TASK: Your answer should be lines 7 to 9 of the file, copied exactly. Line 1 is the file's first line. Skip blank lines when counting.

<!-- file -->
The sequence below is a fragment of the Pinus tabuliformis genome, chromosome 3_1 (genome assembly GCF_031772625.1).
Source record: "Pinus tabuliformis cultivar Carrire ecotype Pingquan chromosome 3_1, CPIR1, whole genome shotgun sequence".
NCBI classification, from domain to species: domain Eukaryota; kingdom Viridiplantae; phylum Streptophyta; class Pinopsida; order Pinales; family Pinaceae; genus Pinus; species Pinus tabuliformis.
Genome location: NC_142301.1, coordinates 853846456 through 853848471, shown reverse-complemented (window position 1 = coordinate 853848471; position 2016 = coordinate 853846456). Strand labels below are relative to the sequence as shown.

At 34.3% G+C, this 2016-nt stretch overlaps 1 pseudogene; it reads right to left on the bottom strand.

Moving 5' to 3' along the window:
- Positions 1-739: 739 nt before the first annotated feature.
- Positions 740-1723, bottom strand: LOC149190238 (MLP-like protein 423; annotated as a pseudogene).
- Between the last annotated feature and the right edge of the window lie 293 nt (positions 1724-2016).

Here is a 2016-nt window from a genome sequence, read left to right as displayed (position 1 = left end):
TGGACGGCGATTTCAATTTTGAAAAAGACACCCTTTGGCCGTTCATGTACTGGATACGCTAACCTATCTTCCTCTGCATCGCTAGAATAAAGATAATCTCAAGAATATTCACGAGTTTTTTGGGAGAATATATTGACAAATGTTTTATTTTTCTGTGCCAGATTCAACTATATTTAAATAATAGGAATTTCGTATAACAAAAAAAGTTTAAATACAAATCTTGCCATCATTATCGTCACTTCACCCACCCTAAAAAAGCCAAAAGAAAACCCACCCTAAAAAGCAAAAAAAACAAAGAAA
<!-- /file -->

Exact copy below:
- Positions 1-739: 739 nt before the first annotated feature.
- Positions 740-1723, bottom strand: LOC149190238 (MLP-like protein 423; annotated as a pseudogene).
- Between the last annotated feature and the right edge of the window lie 293 nt (positions 1724-2016).